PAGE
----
On the way back to town we stopped at the Lao/Vietnam War Memorial. When we first arrived the gates were closed; however, after about 15 minutes, some old brittle man (the gatekeeper) who looked as if he was homeless, opened the gates for us. I have to say: the memorial, well... it wasn't much of a memorial. There were a few statues and monuments that were pretty neat, but that's about it. It looked as if the memorial hadn't finished being constructed, and that we were the first visitors in about a decade to stop in and see it.

Later that night I went to the town's UXO-Visitor Information Center and learned about America's "Secret War" in Laos that occurred during the Vietnam War. Apparently from 1964 and 1973 1-2 million tons of bombs were dropped on Laos, indiscriminately killing thousands of people, including children. There were two reasons why the U.S. decided to conduct "one of the largest sustained aerial bombardments in history." (1) Because northern Laos was controlled by the Lao communist movement, and (2) to disrupt the use of the Ho Chi Minh trail. This trail "consisted of a network of roads, paths, and rivers running through Laos and Cambodia, used to smuggle people and equipment from north to south Vietnam."

Here are 2 more harrowing statistics that are a direct result from the U.S. bombing in Laos:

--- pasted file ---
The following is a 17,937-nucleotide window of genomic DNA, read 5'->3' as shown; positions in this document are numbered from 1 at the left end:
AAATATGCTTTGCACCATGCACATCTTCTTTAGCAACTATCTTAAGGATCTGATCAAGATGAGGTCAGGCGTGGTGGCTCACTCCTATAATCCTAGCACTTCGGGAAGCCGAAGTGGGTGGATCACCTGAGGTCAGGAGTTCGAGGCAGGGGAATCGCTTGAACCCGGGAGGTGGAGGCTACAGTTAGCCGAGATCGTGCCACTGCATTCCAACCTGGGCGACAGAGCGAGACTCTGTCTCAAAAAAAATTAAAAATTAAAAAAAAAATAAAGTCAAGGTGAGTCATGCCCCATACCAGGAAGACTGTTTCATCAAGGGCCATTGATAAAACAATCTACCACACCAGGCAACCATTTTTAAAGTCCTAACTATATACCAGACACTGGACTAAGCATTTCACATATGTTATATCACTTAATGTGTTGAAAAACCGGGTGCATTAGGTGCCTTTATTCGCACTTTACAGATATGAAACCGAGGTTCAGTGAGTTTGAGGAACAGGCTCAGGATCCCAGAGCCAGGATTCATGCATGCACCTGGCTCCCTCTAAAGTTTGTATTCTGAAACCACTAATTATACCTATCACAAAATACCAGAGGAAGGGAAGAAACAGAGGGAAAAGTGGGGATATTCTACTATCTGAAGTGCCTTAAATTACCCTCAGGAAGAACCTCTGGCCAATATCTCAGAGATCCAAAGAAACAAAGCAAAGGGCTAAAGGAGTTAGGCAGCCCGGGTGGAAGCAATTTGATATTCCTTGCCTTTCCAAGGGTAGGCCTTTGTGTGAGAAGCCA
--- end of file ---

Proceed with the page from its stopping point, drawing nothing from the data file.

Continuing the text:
The statistics I list below were provided by the Mines Advisory Group (MAG), a UK based non-governmental organization, which were featured in the UXO-Visitor Information Center located in the center of Phonsavan.

* Unexploded Ordnance (UXO), is the term used for both air-dropped weapons and battlefield munitions that did not detonate as intended. Up to 30% of some types of ordnance used in Laos did not explode, and remain dangerous.

*At least 50,000 UXO causalities between 1964-2005. Over half of all accidents over recent years involved children.

For information about MAG, visit there website here: http://www.maginternational.org/

[Below, watch the documentary, Bombies ]

[Here's another movie called Bomb Harvest]

After watching the documentary and walking through the exhibit, I inquired with one of the Lao employees if there is any negative sentiment among the Laos citizens towards the U.S.? He said there isn't any with the young/new generation; however, he said his grandfather and some of his uncles still resent the U.S. and are still vengeful over what happened. Apparently, many of his family members were killed by the bombing.

I was extremely happy that I decided to visit Phonsavan.

Georgios and I decided that 1.5 days in Phonsavan was sufficient, and bought a ticket for Vang Vieng (100,000 kip/ 5-6 hours). I've heard both positive and negative things about Vang Vieng. I was excited to see it for myself.

Next Stop: Vang Vieng